Portland Rescue Mission rejects invitation to co-sponsor coat drive at queer event

Now in it’s 4th year, local drag icon and former Sissyboy Fannie Mae (Jefferey) Darling is putting on a holiday themed performance called Queer Quistmas later this month. This year she decided to add a philanthropic element with a food and coat drive for the homeless. But when she contacted the Portland Rescue Mission, a group that provides food, shelter, recovery and other vital services to homeless men, women and children in the Portland, Oregon and southwest Washington area, she was told they didn’t want her help. Darling transcribed the message for the Mercury below:

Hi Jeffrey. This is Brian Merrell with Portland Mission Rescue Mission. We spoke yesterday, um, about, um, connecting for the, um…queer Christmas event, um, and I just wanted to get back to you and, um, let you know that um, I have ran that up the ladder here and unfortunately, I think we are going to need to respectively decline, um. Let me preface this by saying that we don’t, do not, discriminate services to anyone, either outreach services or recovery services, meals or anything. But we are a faith-based organization and there was some concern with how it might come across to some of our donors. That, so, um, with that we are going to have to respectively decline, although I greatly appreciate what you want to do for us.

Darling expressed great displeasure saying, “It was a huge slap in the face. I know a lot of really amazing people who could have helped to donate to them. … Do not donate to the Portland Rescue Mission if you are queer. This is a queer city. Even the straight people are queer, because we’re all weird. … I know it’s a Christian organization, but haven’t we gotten past that?” ”

“I have 15 coats and sweaters i can donate, and I know I’m not alone,” he continues . “There are gay homeless people and they need a safe place, too…”

Although local United Church of Christ Minister Rev. Chuck Currie has gotten the Mission to agree to call Basic Rights Oregon to set up a meeting to better understand the impact of its rejection of the event and  Brian Merrell, PRM’s donation drive and communications coordinator has said this about the situation,“I think there’s just been somewhat of a miscommunication. We simply can’t put our logo out on everything. A logo on a barrel is one thing for collecting things, but there’s another level that takes a little bit more evaluation, which are the ones we align with on a press level and become partners.”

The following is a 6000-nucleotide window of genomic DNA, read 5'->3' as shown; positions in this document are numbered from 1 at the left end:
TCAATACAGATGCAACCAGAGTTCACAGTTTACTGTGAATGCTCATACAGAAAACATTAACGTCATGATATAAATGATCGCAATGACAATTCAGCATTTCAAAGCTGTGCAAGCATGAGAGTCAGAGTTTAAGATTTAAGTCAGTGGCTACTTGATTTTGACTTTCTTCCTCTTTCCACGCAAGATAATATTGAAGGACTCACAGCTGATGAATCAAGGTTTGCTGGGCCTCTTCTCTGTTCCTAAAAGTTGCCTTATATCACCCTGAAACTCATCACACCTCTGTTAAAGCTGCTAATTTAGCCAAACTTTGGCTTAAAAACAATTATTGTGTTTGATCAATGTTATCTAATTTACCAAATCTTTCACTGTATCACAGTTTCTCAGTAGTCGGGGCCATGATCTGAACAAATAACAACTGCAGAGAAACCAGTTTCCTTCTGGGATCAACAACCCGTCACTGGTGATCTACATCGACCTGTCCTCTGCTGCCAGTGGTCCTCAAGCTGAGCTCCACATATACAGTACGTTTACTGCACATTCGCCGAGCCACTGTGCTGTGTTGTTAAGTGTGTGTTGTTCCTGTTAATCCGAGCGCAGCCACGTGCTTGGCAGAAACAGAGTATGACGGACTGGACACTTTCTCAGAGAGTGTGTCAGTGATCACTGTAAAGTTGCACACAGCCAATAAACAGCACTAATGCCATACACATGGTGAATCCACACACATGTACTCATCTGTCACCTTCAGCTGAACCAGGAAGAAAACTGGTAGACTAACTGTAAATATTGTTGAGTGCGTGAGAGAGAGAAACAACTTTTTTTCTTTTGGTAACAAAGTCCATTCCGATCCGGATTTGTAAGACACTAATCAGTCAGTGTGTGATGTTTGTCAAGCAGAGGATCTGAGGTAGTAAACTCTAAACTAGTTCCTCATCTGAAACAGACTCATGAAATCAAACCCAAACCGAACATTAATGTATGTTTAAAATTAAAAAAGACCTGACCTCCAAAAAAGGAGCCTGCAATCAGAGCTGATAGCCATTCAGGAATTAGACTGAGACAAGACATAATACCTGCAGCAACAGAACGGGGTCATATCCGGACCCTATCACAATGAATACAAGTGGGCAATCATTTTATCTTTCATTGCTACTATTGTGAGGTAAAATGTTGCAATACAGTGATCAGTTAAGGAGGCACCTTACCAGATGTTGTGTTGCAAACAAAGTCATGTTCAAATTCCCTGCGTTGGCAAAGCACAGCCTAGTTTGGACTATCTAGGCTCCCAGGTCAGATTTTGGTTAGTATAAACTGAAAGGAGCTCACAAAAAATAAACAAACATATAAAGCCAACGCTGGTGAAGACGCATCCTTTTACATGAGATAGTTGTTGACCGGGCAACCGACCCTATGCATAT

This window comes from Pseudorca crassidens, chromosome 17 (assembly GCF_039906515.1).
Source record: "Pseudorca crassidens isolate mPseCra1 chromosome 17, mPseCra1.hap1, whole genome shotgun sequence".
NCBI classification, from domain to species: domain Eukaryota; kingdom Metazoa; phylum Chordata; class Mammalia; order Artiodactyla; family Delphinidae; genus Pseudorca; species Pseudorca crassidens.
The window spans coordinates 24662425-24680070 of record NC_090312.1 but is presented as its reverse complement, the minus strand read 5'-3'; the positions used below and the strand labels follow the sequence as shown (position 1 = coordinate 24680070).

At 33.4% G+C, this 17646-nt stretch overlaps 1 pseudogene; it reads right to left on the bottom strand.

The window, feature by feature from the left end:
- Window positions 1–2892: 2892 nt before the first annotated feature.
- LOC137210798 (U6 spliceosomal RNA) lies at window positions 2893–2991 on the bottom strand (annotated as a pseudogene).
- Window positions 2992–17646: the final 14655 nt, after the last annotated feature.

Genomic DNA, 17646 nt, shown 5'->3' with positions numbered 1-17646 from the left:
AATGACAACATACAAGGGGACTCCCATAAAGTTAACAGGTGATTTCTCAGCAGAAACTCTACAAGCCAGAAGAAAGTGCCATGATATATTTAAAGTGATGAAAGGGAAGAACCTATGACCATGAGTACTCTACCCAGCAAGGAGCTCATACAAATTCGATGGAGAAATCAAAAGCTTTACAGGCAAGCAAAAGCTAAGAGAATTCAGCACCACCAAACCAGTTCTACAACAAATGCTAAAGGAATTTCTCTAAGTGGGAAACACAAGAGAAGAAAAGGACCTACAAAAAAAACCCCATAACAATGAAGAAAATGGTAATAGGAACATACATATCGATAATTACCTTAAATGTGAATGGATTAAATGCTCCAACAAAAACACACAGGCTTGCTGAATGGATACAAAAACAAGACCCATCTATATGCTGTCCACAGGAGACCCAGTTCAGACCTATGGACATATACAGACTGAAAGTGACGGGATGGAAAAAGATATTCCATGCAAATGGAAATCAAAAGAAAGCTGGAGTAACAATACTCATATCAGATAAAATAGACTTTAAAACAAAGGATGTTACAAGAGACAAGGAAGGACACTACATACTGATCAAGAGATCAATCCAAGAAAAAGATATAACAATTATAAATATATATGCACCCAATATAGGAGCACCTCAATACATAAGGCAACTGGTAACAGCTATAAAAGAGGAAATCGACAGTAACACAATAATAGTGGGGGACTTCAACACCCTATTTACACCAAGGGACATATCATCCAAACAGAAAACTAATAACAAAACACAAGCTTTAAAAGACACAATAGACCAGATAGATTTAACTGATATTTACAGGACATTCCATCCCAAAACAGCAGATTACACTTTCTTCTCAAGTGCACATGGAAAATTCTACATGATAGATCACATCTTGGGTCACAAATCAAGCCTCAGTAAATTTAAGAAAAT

When asked whether or not that decision had to with PRM being a faith-based organization, Merrell said, “We take a number of different aspects into play when we’re making these decisions, but for the most part [our being a faith-based organization] does not [pose a factor].” Merrell then added that “there are messages out there from me stating that there is a minor reason there.”

But to Darling the damage has already been done and Darling has already changed the beneficiary of Queer Quistmas. Tod’s Corner and Esther’s Pantry, both programs serving low-income people living with HIV/AIDS through Our House of Portland will now benefit from the event.

Even local TV news stations have aired spots, including this one from KATU:

1 comment to Portland Rescue Mission rejects invitation to co-sponsor coat drive at queer event

  • To clarify Portland Rescue Mission’s decision to not sponsor the Queer Quistmas event coming up in a few weeks:

    Please note that this was a sponsorship decision, not a decision to decline the much-needed and useful contribution of blankets and winter outerwear. We were willing to accept the donations, but the organizer has chosen to direct the gifts elsewhere. Fortunately, they will still benefit the homeless people of the Portland community who we serve every day at Portland Rescue Mission.

    Our decision to decline the sponsorship was primarily based on the urgency of a decision (the event is Dec. 20) and our inability to provide all the benefits that the organizer/event would require. Unfortunately, the organizer took this to the media and it understandably took on a life of its own.

    We regret the confusion that this issue has created in our local community and the greater community of LGBT concerns.